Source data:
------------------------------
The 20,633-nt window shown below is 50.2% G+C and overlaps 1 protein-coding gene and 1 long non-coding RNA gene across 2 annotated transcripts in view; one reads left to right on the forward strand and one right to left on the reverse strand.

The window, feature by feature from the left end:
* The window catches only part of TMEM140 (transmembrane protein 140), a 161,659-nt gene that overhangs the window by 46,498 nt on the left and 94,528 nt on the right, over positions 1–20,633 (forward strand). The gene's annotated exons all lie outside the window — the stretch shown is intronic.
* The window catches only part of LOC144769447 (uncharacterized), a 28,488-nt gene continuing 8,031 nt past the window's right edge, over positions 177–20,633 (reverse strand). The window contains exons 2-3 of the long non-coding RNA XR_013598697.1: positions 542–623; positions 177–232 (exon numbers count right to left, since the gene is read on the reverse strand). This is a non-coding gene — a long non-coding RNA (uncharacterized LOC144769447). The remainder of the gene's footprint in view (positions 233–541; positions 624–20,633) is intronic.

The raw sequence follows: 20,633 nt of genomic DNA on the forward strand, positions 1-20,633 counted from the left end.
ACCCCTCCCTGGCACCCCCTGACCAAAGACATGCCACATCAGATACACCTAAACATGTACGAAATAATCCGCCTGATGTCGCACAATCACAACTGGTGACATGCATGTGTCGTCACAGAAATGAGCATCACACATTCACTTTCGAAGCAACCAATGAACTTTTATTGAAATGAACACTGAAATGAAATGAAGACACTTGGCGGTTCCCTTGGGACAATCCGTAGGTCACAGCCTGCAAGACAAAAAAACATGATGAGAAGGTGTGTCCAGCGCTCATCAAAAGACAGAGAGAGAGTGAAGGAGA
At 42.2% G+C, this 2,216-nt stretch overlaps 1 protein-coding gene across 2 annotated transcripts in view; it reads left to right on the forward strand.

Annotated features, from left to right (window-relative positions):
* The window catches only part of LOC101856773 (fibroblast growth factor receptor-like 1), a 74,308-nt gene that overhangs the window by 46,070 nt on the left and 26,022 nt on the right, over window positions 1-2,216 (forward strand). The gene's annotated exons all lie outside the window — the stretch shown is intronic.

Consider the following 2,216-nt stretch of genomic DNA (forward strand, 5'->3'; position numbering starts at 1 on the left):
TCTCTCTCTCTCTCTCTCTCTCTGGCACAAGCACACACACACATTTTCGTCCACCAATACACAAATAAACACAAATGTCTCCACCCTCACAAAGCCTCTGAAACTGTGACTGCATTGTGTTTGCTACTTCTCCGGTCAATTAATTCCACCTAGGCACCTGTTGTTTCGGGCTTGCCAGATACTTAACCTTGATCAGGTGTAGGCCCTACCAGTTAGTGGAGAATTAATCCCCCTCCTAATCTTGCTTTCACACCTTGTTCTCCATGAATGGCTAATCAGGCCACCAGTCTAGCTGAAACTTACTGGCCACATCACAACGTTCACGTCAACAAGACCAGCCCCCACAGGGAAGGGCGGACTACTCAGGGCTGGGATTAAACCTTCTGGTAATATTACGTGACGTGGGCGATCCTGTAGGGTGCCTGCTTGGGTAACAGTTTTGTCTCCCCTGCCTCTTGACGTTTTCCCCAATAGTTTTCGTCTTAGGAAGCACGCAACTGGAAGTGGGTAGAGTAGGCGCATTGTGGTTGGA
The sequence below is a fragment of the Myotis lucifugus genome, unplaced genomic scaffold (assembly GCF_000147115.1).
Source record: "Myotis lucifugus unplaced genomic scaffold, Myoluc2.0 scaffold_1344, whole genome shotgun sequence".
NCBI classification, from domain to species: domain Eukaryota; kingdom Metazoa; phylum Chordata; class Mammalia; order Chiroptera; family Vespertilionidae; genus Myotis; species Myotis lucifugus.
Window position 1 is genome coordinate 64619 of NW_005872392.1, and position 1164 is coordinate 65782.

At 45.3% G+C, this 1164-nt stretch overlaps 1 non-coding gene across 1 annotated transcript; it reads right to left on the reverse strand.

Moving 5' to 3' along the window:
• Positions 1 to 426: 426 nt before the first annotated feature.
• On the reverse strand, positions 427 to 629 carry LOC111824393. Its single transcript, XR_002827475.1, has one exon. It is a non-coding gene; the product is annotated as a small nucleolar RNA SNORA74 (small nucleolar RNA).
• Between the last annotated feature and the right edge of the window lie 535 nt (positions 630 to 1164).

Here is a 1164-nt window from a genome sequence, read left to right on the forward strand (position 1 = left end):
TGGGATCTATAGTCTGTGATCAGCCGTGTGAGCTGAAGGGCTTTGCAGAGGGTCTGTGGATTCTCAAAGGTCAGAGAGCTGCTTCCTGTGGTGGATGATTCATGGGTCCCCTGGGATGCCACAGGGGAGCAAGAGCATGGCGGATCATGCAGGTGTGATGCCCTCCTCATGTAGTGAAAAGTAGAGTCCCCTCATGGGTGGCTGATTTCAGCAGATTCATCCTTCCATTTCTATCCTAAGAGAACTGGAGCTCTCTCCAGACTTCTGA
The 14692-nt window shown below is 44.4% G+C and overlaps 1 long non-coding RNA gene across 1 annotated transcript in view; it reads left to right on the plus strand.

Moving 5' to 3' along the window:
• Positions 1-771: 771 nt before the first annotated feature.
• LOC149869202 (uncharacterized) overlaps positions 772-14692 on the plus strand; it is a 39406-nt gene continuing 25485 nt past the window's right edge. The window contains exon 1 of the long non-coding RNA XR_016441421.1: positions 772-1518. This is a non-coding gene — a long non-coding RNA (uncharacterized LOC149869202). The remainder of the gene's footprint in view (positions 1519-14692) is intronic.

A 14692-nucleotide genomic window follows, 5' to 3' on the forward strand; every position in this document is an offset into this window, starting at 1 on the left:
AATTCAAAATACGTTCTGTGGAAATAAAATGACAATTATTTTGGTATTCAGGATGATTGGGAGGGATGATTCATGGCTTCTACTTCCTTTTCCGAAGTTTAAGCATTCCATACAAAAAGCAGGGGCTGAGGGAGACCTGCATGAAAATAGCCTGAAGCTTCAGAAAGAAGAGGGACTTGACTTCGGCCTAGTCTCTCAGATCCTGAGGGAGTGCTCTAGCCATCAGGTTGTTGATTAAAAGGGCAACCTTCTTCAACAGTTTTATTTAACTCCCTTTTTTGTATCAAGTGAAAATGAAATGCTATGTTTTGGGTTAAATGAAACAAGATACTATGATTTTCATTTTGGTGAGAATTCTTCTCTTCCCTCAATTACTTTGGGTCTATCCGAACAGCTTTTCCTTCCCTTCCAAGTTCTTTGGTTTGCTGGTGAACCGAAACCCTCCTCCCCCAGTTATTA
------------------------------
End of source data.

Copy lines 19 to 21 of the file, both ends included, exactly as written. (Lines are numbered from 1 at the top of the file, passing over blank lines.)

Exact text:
• On the reverse strand, positions 427 to 629 carry LOC111824393. Its single transcript, XR_002827475.1, has one exon. It is a non-coding gene; the product is annotated as a small nucleolar RNA SNORA74 (small nucleolar RNA).
• Between the last annotated feature and the right edge of the window lie 535 nt (positions 630 to 1164).

Here is a 1164-nt window from a genome sequence, read left to right on the forward strand (position 1 = left end):